It’s no longer enough for automakers to simply build cars that are stylish or have all the latest options. Sustainability is now a driving force, as auto companies tackle such issues as fuel efficiency, alternative powertrains and how to recycle vehicles and components at the end of their lives.
“It’s about providing transportation to future generations without having it negatively impacting the environment,” says John Viera, director of sustainability for Ford Motor Company. He adds that it’s also about educating consumers on the new choices they face.
“We’re talking about different fuels, different batteries, and consumers are overwhelmed by the amount of information they need to know.”
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Cost is a major issue, whether it’s the batteries in electric vehicles or extra engine components on vehicles that burn compressed natural gas. There also needs to be infrastructure to supply these fuels. This was always left to gas companies in the past, which refined the fuel and transported it to the stations; for possibly the first time, automakers are now involved in the process.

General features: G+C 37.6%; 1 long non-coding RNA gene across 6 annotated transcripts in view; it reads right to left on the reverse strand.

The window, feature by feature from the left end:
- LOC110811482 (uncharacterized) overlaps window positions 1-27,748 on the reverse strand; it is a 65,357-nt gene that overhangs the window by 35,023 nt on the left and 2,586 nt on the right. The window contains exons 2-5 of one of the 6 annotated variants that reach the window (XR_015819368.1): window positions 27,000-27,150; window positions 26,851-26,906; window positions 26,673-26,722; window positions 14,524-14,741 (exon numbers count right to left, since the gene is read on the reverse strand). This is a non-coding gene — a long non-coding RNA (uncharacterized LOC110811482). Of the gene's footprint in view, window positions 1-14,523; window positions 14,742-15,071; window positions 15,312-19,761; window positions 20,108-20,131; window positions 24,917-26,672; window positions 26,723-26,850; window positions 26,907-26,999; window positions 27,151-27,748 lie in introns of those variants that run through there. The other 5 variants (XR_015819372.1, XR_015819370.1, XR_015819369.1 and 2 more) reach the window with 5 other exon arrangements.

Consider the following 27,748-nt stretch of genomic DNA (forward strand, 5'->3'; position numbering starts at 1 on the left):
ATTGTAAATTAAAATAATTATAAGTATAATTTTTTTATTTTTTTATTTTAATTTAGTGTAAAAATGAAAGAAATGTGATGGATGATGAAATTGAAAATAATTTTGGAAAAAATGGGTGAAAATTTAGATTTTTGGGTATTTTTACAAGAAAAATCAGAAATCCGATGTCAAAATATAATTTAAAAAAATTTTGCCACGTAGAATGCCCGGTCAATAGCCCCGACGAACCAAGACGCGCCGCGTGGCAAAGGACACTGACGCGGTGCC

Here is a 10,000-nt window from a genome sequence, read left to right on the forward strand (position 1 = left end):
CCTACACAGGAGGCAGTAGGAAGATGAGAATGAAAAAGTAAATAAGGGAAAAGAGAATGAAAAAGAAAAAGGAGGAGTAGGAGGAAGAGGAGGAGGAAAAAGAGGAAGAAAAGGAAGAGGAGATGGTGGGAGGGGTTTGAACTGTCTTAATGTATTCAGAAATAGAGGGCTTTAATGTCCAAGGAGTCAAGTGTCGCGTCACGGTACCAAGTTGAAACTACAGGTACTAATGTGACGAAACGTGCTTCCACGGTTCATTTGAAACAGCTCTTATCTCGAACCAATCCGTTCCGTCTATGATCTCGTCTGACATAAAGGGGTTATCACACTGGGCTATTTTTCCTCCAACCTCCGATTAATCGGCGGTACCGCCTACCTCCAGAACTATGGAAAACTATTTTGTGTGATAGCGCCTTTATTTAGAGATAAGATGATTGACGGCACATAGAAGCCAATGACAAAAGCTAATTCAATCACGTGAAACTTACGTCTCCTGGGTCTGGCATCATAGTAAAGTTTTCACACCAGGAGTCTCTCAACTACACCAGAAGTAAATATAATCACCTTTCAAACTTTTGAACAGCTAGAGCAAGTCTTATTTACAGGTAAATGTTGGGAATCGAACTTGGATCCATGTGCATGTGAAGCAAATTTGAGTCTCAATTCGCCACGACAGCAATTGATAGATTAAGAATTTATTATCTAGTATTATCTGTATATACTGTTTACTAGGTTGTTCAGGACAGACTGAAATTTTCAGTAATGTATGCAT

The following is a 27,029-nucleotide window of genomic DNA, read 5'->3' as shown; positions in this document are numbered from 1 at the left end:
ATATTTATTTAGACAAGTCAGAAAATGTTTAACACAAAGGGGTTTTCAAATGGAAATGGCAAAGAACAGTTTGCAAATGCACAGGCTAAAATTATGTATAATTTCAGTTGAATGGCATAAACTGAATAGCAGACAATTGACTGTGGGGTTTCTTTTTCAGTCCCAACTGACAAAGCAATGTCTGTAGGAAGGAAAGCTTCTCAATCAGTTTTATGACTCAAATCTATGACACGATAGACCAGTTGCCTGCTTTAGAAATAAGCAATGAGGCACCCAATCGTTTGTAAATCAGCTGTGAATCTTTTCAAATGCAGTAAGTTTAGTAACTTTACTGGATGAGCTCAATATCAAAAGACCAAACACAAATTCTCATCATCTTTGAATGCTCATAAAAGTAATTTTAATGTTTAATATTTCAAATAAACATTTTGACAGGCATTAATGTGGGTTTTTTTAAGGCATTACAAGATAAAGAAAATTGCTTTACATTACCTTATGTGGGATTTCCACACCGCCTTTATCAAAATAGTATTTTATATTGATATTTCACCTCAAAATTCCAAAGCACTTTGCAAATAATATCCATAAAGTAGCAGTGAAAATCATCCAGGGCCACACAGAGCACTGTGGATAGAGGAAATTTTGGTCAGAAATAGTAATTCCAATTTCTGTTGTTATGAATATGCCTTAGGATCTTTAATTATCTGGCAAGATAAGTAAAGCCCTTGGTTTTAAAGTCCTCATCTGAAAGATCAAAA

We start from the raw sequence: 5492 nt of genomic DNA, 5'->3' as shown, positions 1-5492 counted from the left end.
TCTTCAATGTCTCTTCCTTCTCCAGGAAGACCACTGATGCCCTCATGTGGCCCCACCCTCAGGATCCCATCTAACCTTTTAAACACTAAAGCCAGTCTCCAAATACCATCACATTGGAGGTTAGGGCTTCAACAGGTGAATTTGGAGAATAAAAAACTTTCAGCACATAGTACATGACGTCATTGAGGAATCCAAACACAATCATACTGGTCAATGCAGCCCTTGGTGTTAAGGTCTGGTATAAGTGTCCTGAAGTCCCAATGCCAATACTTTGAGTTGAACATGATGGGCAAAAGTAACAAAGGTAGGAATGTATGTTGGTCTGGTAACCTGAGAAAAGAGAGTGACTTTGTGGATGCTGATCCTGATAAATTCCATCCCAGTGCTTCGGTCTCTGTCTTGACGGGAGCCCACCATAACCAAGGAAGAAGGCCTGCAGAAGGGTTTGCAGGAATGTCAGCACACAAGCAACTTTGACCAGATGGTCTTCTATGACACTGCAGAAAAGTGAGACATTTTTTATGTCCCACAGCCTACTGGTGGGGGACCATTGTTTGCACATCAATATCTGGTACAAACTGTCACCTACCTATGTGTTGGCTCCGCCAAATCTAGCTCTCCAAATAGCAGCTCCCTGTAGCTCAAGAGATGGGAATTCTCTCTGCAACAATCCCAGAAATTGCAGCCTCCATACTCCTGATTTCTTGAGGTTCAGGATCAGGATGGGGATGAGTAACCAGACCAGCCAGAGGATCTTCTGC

“The good news is that everyone has electricity at their house or work, so we’ve decided to work on how we provide charging equipment that is easily installable at home or at work,” Viera says.
“We don’t try to set up utility stations like gas companies putting in gas pumps, but we are working directly in getting people involved in home charging. These vehicles are parked there for long periods and that’s where our focus has been. We think the majority of charging will happen at home or work, not at a public station.”
The batteries themselves present issues. Those that use lithium-ion are now becoming the electric vehicle standard. The easiest lithium to mine is in Bolivia, Chile and China, where it’s the equivalent of accessible Saudi Arabian oil; deposits in North America are more like the tar sands, harder and costlier to extract. Recycling batteries for their lithium isn’t cost-effective yet, and Viera says that automakers will have to work on this.
“We’re not there yet, but we need to get together as an industry to address that issue,” he says.
“We have to work together. The vehicle drives for 15 years, but if it gets in a crash now, what’s the protocol for removing the batteries, where are they transported, where do they go? This is not a competitive advantage; this is something we’re all going to need.
“We’re working with other automakers on the whole recycling process for this.”